Complex
Ruby concepts
simplified

Matt Aimonetti
RubyConf 2011

Ruby App: Cross Section

Matt Aimonetti's Ruby cross section

90%
of our work
is on the surface

that's OK!

why should you care?

Source: Abhisek Sarda

Matt Aimonetti as Sam Wheat

Source: Sam Wheat

We won't cover

what you should know

  • Tools
  • Testing
  • Model layer
  • Controller layer
  • View layer
  • Yoga
  • How to be successful & good looking

We will cover

what you don't have to know

  • Lexer / Tokenizer / Parser
  • Virtual Machine
  • C Extensions
  • Concurrency
  • Memory Management
Ruby 1.9 only!
Source: Joeph Ducreux
Source: vxla
Source Code:
puts 'Hello RubyConf'
Tokenized representation:
["puts", " ", "'", "Hello RubyWorld", "'"]
Lexed representation:
[[[1, 0], :on_ident, "puts"],
 [[1, 4], :on_sp, " "],
 [[1, 5], :on_tstring_beg, "'"],
 [[1, 6], :on_tstring_content, "Hello RubyWorld"],
 [[1, 21],:on_tstring_end, "'"]]
              

Lexer format: [line number, column], type, token]

Tokenizer / Lexer

Lexed representation:
[[[1, 0], :on_ident, "puts"],
 [[1, 4], :on_sp, " "],
 [[1, 5], :on_tstring_beg, "'"],
 [[1, 6], :on_tstring_content, "Hello RubyWorld"],
 [[1, 21],:on_tstring_end, "'"]]
              
Abstract Syntax Tree (AST):
[:program,
 [[:command,
   [:@ident, "puts", [1, 0]],
   [:args_add_block,
    [[:string_literal,
      [:string_content, [:@tstring_content, "Hello RubyWorld", 
                                                          [1, 6]]]]],
    false]]]]

Parser

Implementation

ruby syntax parser
  keywords        : reserved keywords
    -> lex.c      : automatically generated
  parse.y
    -> parse.c    : automatically generated
            

Look at how Ruby does it

require 'ripper'
require 'pp'
src = "puts 'Hello RubyWorld'"
puts "source: #{src}"
puts "tokenized:"
pp Ripper.tokenize(src)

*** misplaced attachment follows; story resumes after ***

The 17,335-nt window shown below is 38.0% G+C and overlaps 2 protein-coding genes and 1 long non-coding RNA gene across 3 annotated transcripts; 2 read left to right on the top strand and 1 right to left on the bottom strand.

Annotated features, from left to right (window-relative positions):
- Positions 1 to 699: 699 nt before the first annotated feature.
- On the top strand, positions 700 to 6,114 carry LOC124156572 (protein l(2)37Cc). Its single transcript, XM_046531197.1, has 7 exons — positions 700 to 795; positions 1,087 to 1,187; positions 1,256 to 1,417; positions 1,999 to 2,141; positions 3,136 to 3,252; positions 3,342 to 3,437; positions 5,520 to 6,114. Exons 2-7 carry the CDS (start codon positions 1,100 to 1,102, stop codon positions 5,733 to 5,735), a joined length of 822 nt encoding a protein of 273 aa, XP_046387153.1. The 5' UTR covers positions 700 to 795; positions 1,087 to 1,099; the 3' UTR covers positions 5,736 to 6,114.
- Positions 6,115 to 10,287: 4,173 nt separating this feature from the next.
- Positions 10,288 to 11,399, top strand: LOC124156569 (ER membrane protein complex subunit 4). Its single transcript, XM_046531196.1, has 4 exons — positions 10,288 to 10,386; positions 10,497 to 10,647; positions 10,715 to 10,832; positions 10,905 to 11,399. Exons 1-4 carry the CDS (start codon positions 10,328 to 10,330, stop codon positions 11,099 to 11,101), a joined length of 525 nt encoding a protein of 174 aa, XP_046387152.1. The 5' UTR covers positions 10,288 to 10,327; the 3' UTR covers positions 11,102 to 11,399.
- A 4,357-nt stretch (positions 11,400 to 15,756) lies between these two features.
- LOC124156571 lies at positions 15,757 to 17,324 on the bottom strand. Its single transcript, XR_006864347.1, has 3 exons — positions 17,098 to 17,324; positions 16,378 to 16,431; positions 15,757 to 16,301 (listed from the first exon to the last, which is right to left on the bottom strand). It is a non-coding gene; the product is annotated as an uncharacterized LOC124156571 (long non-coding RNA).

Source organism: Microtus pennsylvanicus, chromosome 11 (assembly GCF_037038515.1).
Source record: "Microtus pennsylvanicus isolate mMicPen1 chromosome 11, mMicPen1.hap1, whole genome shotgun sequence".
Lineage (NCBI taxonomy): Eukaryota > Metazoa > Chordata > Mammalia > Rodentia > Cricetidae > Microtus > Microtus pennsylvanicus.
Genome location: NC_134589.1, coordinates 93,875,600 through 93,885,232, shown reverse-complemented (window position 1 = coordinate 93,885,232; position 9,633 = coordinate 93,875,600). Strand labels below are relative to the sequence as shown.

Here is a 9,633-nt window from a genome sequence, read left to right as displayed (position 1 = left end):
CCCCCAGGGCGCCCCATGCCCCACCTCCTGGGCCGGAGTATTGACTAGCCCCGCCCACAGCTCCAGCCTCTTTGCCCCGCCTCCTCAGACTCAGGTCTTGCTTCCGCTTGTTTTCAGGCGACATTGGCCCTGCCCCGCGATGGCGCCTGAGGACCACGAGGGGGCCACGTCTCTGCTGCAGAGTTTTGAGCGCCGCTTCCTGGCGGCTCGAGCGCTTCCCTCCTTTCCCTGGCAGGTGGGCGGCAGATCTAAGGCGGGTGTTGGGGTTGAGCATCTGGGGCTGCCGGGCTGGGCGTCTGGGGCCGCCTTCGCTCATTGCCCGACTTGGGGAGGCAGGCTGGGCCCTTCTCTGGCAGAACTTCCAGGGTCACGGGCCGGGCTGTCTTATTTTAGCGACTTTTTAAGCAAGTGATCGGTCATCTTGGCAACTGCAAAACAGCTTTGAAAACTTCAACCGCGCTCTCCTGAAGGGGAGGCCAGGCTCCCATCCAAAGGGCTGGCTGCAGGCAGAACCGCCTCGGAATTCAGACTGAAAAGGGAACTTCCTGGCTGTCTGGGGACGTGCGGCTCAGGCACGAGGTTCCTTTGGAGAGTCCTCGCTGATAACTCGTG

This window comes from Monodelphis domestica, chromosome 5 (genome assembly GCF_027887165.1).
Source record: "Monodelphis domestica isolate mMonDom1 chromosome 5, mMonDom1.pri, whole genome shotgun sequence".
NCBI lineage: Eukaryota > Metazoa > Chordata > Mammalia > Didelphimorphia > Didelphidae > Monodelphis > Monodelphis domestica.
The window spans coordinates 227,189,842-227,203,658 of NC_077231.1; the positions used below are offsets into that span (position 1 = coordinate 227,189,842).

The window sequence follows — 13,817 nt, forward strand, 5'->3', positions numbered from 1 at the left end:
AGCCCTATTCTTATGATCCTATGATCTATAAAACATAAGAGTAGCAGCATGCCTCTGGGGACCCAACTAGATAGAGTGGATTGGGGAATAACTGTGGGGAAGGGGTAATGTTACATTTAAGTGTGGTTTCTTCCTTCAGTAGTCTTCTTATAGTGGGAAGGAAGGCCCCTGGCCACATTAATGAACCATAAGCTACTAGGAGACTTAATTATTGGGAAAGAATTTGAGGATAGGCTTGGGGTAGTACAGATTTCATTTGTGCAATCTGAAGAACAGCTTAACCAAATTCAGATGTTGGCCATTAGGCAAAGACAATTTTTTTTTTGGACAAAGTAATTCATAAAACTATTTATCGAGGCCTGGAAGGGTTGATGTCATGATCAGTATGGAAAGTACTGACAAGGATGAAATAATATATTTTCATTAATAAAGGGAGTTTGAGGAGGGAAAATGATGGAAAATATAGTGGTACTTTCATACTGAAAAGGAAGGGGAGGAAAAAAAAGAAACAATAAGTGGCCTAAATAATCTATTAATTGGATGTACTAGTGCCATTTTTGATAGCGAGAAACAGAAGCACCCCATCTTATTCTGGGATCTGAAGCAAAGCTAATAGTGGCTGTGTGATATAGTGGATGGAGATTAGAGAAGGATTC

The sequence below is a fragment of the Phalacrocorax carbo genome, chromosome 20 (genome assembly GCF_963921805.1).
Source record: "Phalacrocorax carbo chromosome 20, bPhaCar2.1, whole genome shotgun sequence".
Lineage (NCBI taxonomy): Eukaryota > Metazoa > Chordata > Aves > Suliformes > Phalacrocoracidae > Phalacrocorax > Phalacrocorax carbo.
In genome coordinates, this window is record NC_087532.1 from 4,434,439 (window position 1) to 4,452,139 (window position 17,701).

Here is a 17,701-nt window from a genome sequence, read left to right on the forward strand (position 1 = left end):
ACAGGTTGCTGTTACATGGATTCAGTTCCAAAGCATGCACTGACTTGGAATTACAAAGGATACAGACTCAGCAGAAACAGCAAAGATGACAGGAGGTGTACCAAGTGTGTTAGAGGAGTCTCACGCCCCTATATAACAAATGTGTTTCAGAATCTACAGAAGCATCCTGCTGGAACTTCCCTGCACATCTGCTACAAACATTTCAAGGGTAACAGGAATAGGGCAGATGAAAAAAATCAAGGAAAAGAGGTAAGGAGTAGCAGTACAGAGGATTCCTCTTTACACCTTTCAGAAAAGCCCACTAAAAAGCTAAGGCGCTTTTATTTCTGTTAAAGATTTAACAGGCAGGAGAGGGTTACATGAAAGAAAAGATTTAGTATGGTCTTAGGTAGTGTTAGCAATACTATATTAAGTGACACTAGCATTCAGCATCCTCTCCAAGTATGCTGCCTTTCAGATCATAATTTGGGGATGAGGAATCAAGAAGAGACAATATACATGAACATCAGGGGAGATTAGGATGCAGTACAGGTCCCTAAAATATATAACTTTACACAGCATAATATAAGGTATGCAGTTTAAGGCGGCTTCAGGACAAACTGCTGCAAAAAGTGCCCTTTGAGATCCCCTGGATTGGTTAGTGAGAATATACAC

puts "Lexed:"
pp Ripper.lex(src)
puts "Parsed:"
pp Ripper.sexp(src)
            

Ruby uses Lex (lexer) & Bison (parser generator) but exposes the steps via Ripper

Virtual Machine

Koichi Sasada (@Ko1)

Source: Tim Bray

vm: compiler

Evaluates the AST and creates bytecode

vm: interpreter

Executes the bytecode

Also
handles concurrency
& extension libraries

vm Implementation

  compile.c
  eval.c
  eval_error.c
  eval_jump.c
  eval_safe.c
  insns.def           : definition of VM instructions
  iseq.c              : implementation of VM::ISeq
  thread.c            : thread management and context switching
  thread_win32.c      : thread implementation
  thread_pthread.c    : ditto
  vm.c
  vm_dump.c
  vm_eval.c
  vm_exec.c
  vm_insnhelper.c
  vm_method.c

  opt_insns_unif.def  : instruction unification
  opt_operand.def     : definitions for optimization 

VM Implementation (suite)

  dmyext.c
  dmydln.c
  dmyencoding.c
  id.c
  inits.c
  main.c
  ruby.c
  version.c

  gem_prelude.rb
  prelude.rb
  

Parts making the Ruby implementation

C extensions

Most common case:

Use existing C libs (libxml, DB driver..)

Define Ruby world objects

#include <ruby.h>
VALUE mNokogiri ;
VALUE mNokogiriXml ;
VALUE mNokogiriXmlSax ;

mNokogiri         = rb_define_module("Nokogiri");
mNokogiriXml      = rb_define_module_under(mNokogiri, "XML");
mNokogiriXmlSax   = rb_define_module_under(mNokogiriXml, "SAX");

rb_const_set(mNokogiri, rb_intern("LIBXML_ICONV_ENABLED"), Qfalse);
            

Expose C functions as Ruby methods

#include <ruby.h>
VALUE rConf = rb_define_module("RubyConf");
rb_define_singleton_method(rConf, "bonjour", c_bonjour, 0);

static VALUE c_bonjour(VALUE self) {
  return rb_str_new2("bonjour RubyConf!");
}
            

Teach Ruby how to manage memory

rb_define_alloc_func(cMysql2Client, allocate);

static VALUE allocate(VALUE klass) {
  VALUE obj;
  mysql_client_wrapper * wrapper;
/* current class, C data type, function pointer call when marked,
* function pointer called with when freed, pointer to the data 
*/
  obj = Data_Make_Struct(klass, mysql_client_wrapper, 
   rb_mysql_client_mark, rb_mysql_client_free, wrapper);
  wrapper->encoding = Qnil;
  wrapper->active = 0;
  wrapper->reconnect_enabled = 0;
  wrapper->closed = 1;
  wrapper->client = (MYSQL*)xmalloc(sizeof(MYSQL));
  return obj;
}

static void rb_mysql_client_mark(void * wrapper) {
  mysql_client_wrapper * w = wrapper;
  if (w) {
    rb_gc_mark(w->encoding);
  }
}

static void rb_mysql_client_free(void * ptr) {
  mysql_client_wrapper *wrapper = (mysql_client_wrapper *)ptr;
  nogvl_close(wrapper);
  xfree(ptr);
}

Challenges

concurrency

execute code in parallel. i.e:
1 process -> many concurrent web requests

Example:
simple client/server

Dummy client

class Client
  def query(id)
    Server.dispatch(self, id)
  end
  def reply(id, response)
    print "Response: #{id} | "
  end
end